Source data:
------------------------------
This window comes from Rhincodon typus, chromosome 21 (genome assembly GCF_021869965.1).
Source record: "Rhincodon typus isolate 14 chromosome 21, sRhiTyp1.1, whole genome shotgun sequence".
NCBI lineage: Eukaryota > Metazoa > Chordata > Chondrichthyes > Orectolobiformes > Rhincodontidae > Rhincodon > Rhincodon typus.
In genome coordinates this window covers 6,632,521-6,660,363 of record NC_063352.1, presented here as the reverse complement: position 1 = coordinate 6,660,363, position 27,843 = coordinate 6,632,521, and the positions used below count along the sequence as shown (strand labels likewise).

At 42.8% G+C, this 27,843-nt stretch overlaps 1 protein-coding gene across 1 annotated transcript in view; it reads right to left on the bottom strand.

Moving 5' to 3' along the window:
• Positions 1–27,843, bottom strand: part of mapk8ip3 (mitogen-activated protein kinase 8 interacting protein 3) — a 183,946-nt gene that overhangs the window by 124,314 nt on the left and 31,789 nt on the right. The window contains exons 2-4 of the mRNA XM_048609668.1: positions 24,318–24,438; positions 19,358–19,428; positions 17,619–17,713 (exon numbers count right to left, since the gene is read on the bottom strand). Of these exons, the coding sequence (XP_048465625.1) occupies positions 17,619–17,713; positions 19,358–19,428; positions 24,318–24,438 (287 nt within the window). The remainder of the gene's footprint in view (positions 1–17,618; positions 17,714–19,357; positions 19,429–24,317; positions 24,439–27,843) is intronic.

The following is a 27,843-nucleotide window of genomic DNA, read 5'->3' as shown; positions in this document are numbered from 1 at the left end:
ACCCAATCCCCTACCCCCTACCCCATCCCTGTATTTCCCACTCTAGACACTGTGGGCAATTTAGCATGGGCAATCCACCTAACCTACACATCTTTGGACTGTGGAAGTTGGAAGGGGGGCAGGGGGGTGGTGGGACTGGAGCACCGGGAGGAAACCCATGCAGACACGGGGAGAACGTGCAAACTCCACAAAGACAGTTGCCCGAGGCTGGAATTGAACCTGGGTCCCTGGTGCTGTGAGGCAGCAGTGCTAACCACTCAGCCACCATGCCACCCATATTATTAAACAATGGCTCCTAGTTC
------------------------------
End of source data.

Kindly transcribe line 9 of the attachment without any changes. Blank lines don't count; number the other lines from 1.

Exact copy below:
ACCCAATCCCCTACCCCCTACCCCATCCCTGTATTTCCCACTCTAGACACTGTGGGCAATTTAGCATGGGCAATCCACCTAACCTACACATCTTTGGACTGTGGAAGTTGGAAGGGGGGCAGGGGGGTGGTGGGACTGGAGCACCGGGAGGAAACCCATGCAGACACGGGGAGAACGTGCAAACTCCACAAAGACAGTTGCCCGAGGCTGGAATTGAACCTGGGTCCCTGGTGCTGTGAGGCAGCAGTGCTAACCACTCAGCCACCATGCCACCCATATTATTAAACAATGGCTCCTAGTTC